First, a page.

Technically, Pedersoli's Lorenz Rifle Infantry Type II corresponds to the original Type Two rifle. Visually, the test rifle is very close to the original, which did not have a walnut stock until 1862. The most noticeable difference is the dovetail front sight, which was fixed on the original. The other external differences are minimal: screwed instead of riveted sling swivel lugs and a rear sight base supplemented by a screw. The walnut stock is polished and oiled. On the trigger guard and under the patent sling swivel screw, fits are quite generous. Although this can be ignored on the trigger guard, a barrel that is hollow under the patent breech plug is displeasing. This is because it should lie smoothly and firmly in the stock bed over its entire length – it is important for accuracy too. The metalwork is good. There were only slight but visible tool marks in the area of the nipple base.
Before the first shot, there's also the practical check of the sights and trigger: the front sight, which can be laterally moved in the dovetail, is 2.5 millimeters high. The accessories included a replacement front sight of 4-mm height, which was fitted for the test. Windage can be adjusted well after loosening the aforementioned rear sight screw. The rifle has a military-grade single stage trigger. The trigger pull weight is about the same as the original. Like there, the trigger creeps slightly. Overall: as expected. Then the preparations – first that of the gun: clean the inside of the barrel and powder chamber and remove all grease. Unscrew the nipple, degrease it, rub the thread with separating paste and screw it back. Otherwise, the nipple may get frozen solid.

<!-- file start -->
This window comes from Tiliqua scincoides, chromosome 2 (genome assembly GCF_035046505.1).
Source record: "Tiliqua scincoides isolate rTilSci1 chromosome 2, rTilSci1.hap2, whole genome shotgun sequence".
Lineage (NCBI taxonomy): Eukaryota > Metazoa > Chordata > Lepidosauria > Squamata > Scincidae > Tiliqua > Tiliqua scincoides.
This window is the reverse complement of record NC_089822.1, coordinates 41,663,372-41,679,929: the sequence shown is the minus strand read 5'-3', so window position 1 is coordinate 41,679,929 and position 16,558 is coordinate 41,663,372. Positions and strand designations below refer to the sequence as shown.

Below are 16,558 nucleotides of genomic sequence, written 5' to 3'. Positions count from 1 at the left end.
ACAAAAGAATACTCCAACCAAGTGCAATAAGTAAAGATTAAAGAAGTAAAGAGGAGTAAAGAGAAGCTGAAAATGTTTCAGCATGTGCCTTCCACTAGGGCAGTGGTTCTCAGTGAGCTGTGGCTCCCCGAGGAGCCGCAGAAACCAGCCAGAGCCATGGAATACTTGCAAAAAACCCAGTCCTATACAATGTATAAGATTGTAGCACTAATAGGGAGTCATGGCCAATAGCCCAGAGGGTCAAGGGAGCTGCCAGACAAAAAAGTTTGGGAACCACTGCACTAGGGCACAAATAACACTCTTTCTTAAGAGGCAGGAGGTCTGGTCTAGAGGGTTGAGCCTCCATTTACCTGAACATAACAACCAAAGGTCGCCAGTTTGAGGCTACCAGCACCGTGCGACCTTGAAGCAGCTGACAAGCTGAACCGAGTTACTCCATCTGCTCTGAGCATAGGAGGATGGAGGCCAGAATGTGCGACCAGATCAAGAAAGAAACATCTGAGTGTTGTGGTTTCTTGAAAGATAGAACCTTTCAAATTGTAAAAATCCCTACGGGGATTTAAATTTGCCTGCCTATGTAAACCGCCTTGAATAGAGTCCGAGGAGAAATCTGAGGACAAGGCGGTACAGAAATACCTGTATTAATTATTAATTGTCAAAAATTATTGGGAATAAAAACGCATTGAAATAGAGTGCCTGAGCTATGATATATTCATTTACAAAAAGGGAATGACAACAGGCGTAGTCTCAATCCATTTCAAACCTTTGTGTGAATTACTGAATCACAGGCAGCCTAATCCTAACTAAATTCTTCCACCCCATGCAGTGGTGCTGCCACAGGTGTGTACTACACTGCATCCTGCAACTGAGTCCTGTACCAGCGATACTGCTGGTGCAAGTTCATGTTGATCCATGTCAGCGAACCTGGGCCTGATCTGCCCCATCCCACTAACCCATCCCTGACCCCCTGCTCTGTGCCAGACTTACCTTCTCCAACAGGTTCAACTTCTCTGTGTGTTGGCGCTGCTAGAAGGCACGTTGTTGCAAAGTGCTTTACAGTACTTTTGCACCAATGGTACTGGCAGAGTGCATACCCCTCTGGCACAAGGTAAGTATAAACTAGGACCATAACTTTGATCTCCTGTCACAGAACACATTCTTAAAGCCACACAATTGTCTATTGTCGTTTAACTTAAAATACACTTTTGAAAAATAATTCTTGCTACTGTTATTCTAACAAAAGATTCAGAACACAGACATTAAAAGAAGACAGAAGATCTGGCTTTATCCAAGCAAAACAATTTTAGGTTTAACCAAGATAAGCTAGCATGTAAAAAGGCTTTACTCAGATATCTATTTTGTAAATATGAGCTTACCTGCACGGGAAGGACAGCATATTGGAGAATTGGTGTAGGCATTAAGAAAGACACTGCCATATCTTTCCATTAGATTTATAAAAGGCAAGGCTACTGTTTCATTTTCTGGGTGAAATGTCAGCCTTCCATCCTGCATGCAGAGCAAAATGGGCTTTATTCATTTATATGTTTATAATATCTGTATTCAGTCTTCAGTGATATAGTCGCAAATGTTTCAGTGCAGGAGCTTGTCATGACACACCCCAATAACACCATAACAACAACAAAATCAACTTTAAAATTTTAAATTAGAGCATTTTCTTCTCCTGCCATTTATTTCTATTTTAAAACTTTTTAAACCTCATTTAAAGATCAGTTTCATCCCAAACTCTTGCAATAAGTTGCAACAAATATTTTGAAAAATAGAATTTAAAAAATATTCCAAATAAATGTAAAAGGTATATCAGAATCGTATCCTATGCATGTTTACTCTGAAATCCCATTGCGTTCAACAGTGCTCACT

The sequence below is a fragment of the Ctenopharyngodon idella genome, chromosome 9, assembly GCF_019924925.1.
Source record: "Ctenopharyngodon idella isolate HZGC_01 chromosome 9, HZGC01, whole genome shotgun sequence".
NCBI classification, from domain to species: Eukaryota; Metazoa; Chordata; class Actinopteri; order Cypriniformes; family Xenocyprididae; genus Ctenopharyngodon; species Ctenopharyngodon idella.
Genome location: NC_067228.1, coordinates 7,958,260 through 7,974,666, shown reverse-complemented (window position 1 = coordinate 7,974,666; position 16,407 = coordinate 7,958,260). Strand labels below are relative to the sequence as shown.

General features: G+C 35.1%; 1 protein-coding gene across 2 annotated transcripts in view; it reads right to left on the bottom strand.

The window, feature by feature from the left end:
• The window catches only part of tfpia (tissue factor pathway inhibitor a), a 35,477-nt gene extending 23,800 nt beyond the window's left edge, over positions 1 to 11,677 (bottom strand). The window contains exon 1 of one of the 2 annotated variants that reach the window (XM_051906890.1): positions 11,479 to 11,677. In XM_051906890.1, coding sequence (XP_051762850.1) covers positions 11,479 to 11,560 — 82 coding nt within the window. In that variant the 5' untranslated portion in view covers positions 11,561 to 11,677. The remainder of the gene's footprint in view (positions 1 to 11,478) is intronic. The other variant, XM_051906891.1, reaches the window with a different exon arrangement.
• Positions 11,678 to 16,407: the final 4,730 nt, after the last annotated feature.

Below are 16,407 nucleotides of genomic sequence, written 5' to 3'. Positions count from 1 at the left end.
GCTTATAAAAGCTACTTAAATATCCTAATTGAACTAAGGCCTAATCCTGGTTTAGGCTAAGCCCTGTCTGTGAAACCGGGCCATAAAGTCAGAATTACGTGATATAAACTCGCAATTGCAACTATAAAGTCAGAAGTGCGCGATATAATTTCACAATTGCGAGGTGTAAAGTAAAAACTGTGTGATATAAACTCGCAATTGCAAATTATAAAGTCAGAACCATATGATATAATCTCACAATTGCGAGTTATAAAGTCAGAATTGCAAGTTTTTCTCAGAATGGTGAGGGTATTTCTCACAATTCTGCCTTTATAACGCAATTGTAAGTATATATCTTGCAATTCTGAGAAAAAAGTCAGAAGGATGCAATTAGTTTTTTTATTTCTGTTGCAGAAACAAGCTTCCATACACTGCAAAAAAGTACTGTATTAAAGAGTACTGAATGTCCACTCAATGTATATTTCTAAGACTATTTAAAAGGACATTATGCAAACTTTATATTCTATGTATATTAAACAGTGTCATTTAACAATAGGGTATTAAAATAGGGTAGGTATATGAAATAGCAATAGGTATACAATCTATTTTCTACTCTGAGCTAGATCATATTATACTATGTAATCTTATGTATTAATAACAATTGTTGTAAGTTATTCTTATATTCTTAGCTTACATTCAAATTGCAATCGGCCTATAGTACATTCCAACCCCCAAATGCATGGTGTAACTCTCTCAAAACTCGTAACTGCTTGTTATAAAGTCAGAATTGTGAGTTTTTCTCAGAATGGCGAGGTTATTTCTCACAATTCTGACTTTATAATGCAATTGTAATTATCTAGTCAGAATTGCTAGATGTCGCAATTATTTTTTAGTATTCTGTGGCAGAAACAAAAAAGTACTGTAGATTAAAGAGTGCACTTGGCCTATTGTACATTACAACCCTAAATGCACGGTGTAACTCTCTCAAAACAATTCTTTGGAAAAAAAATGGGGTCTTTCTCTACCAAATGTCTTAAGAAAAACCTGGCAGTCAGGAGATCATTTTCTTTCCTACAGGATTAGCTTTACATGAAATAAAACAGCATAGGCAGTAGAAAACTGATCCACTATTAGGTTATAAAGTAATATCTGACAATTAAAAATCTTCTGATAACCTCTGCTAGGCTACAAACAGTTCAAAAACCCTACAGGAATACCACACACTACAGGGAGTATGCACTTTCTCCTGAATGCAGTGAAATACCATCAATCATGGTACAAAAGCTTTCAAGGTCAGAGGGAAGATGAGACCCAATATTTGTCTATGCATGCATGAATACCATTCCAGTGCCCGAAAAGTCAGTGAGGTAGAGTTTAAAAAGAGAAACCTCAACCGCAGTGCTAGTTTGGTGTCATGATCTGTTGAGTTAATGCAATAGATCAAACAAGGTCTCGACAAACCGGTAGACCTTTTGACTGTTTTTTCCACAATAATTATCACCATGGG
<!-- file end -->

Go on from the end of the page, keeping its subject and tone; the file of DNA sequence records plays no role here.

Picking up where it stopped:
Field test: with the Pedersoli Lorenz Infantry Rifle Type II on the shooting range